July 2016: The Gambia Epilepsy Association needs to raise £50,000 in 2016 to buy a compound in Serrekunda which they can make into a permanent base for all their work. Their current base is being rented and shared with a church and is limited to two rooms.

With very little funding from the Government all the money currently raised is going into rent costs instead of medical services and medications for patients. There is also a lack of space to provide all the services required by its 500+ membership. With a compound there would be six or seven separate  buildings which could provide:

  • An education room for adults to learn agriculture or craftwork skills after losing their jobs due to epilepsy.
  • An education room for children who have been expelled due to epilepsy
  • A medical room for patients to consult medical staff and pick up prescriptions.
  • Residential space for patients disowned by families
  • Office space for the Gambia Epilepsy Association staff

A mini bus is also required by the Gambia Epilepsy Association to bring members to the headquarters or take medications out to them. People living in rural parts of the country can currently spend eight hours walking in hot conditions to come to get their prescriptions in Serrekunda!

July 2016: There is a lack of medical equipment and neurological staff in the Gambia. Along with no neurologists and no EEG machines in the entire country there is also a lack of understanding of the condition resulting in many people losing their jobs, being expelled from school or being disowned by families.  I have negotiated with Prof Amadou Gallo Diop, who is both a neurologist in Senegal and the African Commissioner for the International League Against Epilepsy (ILAE). With funding he says he would be able to provide a neurologist 5 days a week to neighbouring Gambia along with a portable EEG machine. In his role as African Commissioner for the ILAE he would also like to launch an epilepsy education programme across Africa and use Gambia as a starting point.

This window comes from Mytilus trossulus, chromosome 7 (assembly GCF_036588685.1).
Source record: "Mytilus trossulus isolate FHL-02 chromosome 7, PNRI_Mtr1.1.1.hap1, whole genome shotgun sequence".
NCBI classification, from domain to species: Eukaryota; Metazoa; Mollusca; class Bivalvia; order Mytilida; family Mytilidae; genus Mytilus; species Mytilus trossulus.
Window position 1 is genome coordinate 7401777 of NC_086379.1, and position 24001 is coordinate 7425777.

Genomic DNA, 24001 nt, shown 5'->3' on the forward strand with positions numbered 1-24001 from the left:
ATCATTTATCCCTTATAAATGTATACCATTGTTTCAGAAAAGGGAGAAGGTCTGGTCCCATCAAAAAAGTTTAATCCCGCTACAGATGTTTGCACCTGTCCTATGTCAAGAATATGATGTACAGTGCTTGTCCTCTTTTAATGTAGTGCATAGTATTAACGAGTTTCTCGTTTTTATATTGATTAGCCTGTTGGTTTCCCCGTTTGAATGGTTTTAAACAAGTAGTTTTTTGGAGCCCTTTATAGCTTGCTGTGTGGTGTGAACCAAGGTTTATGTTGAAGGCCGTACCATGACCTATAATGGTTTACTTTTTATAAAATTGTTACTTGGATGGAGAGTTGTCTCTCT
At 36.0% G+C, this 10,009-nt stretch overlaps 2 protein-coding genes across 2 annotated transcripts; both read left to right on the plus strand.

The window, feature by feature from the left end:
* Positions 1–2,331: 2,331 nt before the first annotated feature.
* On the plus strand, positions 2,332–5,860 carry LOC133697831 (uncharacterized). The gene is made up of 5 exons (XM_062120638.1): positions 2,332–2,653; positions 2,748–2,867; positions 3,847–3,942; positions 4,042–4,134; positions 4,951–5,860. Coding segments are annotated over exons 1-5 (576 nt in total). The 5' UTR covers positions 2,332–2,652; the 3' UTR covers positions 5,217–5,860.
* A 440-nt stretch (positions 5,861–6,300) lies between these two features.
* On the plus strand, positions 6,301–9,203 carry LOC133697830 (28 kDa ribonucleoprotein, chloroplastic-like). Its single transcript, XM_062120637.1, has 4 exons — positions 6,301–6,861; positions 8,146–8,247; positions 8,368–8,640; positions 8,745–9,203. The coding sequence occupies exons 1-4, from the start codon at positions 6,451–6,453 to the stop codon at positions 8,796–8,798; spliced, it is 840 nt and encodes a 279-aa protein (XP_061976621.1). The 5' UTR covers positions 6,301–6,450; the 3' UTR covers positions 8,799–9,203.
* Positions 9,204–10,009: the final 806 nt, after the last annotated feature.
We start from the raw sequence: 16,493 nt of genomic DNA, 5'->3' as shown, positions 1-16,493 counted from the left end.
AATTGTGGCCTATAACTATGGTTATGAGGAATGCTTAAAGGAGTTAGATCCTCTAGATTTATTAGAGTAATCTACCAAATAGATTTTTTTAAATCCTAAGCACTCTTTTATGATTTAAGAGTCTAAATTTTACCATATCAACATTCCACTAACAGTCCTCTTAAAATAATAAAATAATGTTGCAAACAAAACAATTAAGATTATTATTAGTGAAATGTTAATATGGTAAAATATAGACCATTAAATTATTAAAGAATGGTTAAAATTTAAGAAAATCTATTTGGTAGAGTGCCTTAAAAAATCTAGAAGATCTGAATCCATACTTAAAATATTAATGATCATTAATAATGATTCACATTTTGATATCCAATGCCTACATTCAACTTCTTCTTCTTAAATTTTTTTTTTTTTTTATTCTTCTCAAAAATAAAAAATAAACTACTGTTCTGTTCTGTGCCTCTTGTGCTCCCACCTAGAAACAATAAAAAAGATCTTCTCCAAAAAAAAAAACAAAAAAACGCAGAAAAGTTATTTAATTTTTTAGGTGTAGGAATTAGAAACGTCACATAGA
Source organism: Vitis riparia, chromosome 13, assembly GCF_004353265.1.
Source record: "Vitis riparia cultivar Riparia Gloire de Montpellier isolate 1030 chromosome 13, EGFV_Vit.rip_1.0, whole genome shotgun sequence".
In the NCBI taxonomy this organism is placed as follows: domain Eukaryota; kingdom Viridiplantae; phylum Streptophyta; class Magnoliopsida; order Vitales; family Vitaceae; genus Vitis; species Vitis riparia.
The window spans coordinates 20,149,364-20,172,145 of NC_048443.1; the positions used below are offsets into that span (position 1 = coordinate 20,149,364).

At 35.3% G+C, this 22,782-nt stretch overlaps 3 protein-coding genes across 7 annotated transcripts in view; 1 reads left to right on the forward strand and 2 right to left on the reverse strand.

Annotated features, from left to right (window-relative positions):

June 2016: The 4th East Mediterranean Epilepsy Congress is due to be held in Luxor, Egypt on 16th - 18th February 2017 

June 2016: The 3rd African Epilepsy Congress is due to be held in Dakar, Senegal on 5th - 7th May 2017.

19/03/10: News of Epilepsy Torture in Zimbabwe

The following stories provide vivid details of how the 19 year old son of a Senior
Intelligence Officer in Zimbabwe was tortured by his father due to his epilepsy. The torment lasted for three days and the victim was lucky to survive. The attachments give details of the father's confession, the son's physical & psychological experience and what further action may be taken.

04/03/10: African Prince from Swaziland Attends and Epilepsy Congress
The 2nd East Mediterranean Congress in Dubai was honoured to welcome His Royal Highness Prince Bandzile of the Kingdom of Swaziland as a delegate and Patron of the Swaziland Epilepsy Association. See the attachment for the full text of his address.

12/06/09: Gambian Epilepsy Association Headquarters Vandalised
The Gambia Epilepsy Association found in June 2009 that their offices had been looted with all cabinets and furniture turned upside, documents scattered everywhere and the computer destroyed. They are now in temporary accommodation and desperately looking for safer and more secure offices which they can afford. If anyone can help please contact Philip Chiga of the Gambia Epilepsy Association at or Tanya Spensley of Epilepsy Footprint at

13/04/09: First African Epilepsy Conference in Zambia
An Epilepsy and Stigma Conference, held in Lusaka in April 2009, was an initiative of the Epilepsy Association of Zambia was the first of it's kind in Africa. Many speakers attended from various countries and it is hoped that this will now be a regular bi-annual event in Africa.

Our Mission

The vision of Epilepsy Footprint is to keep improving people’s understanding and handling of epilepsy in everyday life both in the UK and abroad.

In many developing countries there is a negative attitude associating epilepsy with the devil and disease resulting in many people being disowned by their families, schools and employers. So going out and talking to people about the various aspects of epilepsy has been shown to bring people together rather than remain isolated and improve people’s confidence everywhere in handling seizures when witnessed.

All this is achieved by providing training and information to those who wish to understand and learn more about epilepsy.

This aim is ensured by giving various presentations regarding epilepsy in everyday life via:

  • schools
  • businesses
  • community groups
  • hospitals
  • families
  • media
  • national & international conferences